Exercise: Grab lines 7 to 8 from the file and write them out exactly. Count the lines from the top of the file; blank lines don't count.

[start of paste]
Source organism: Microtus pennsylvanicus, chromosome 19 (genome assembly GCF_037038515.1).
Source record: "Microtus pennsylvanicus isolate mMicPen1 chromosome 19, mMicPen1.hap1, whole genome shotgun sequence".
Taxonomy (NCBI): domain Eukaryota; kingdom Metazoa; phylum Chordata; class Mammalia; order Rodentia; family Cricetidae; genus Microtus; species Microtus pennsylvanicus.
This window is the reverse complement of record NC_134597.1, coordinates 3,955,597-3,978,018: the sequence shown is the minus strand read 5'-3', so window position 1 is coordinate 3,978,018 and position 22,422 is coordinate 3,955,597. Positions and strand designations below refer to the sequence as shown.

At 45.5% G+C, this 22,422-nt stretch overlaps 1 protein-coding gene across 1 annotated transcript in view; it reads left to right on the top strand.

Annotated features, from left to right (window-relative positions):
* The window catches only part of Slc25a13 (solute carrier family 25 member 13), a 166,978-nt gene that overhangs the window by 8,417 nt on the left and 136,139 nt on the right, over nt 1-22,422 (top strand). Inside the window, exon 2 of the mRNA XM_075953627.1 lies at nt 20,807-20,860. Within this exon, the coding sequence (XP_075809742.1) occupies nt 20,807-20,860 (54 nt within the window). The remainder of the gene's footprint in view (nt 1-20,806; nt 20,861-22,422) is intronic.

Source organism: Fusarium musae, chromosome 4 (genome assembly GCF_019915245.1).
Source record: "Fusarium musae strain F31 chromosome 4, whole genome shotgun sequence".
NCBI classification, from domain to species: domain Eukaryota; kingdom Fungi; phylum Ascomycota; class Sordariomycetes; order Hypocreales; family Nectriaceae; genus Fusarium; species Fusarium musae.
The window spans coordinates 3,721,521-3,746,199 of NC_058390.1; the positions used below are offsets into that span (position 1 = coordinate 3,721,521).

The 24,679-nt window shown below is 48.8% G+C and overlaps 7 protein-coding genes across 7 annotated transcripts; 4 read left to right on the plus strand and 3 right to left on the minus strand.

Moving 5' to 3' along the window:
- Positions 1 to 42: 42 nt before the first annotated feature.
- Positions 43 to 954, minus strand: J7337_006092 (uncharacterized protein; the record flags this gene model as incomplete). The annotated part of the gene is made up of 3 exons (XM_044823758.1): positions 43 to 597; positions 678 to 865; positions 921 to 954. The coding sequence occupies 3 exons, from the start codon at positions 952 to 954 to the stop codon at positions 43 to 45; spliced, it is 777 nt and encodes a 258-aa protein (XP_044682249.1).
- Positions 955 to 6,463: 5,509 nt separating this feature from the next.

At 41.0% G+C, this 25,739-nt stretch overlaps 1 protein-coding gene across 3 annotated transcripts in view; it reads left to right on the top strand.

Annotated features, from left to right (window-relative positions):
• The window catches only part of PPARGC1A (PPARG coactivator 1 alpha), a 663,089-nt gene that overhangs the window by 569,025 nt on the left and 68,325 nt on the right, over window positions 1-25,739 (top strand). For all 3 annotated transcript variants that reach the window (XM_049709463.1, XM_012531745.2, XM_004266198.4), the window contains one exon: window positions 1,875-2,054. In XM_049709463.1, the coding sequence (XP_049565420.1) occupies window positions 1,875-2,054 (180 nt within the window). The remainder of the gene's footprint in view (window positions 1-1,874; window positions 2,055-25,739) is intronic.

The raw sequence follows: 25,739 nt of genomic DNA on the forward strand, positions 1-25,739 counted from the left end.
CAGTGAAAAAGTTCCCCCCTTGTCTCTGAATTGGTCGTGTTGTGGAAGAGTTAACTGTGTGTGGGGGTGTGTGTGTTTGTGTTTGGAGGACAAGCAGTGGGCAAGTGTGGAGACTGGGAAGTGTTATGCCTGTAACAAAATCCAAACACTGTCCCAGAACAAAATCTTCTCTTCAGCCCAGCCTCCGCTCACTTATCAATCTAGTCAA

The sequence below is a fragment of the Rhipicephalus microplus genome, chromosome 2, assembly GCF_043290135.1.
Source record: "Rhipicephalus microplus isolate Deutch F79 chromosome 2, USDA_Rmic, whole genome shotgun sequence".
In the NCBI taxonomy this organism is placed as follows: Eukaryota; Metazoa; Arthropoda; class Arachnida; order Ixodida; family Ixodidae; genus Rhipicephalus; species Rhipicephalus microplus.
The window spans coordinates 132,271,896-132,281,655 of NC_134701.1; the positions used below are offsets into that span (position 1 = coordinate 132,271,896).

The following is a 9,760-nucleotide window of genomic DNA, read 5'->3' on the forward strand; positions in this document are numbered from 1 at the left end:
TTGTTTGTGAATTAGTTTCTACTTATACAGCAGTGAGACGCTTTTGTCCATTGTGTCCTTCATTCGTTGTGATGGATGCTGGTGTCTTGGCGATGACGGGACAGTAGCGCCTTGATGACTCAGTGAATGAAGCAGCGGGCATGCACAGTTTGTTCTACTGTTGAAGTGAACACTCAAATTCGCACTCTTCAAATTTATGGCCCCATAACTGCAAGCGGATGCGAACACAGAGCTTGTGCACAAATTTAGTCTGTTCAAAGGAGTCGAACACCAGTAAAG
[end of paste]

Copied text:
* The window catches only part of Slc25a13 (solute carrier family 25 member 13), a 166,978-nt gene that overhangs the window by 8,417 nt on the left and 136,139 nt on the right, over nt 1-22,422 (top strand). Inside the window, exon 2 of the mRNA XM_075953627.1 lies at nt 20,807-20,860. Within this exon, the coding sequence (XP_075809742.1) occupies nt 20,807-20,860 (54 nt within the window). The remainder of the gene's footprint in view (nt 1-20,806; nt 20,861-22,422) is intronic.

Source organism: Fusarium musae, chromosome 4 (genome assembly GCF_019915245.1).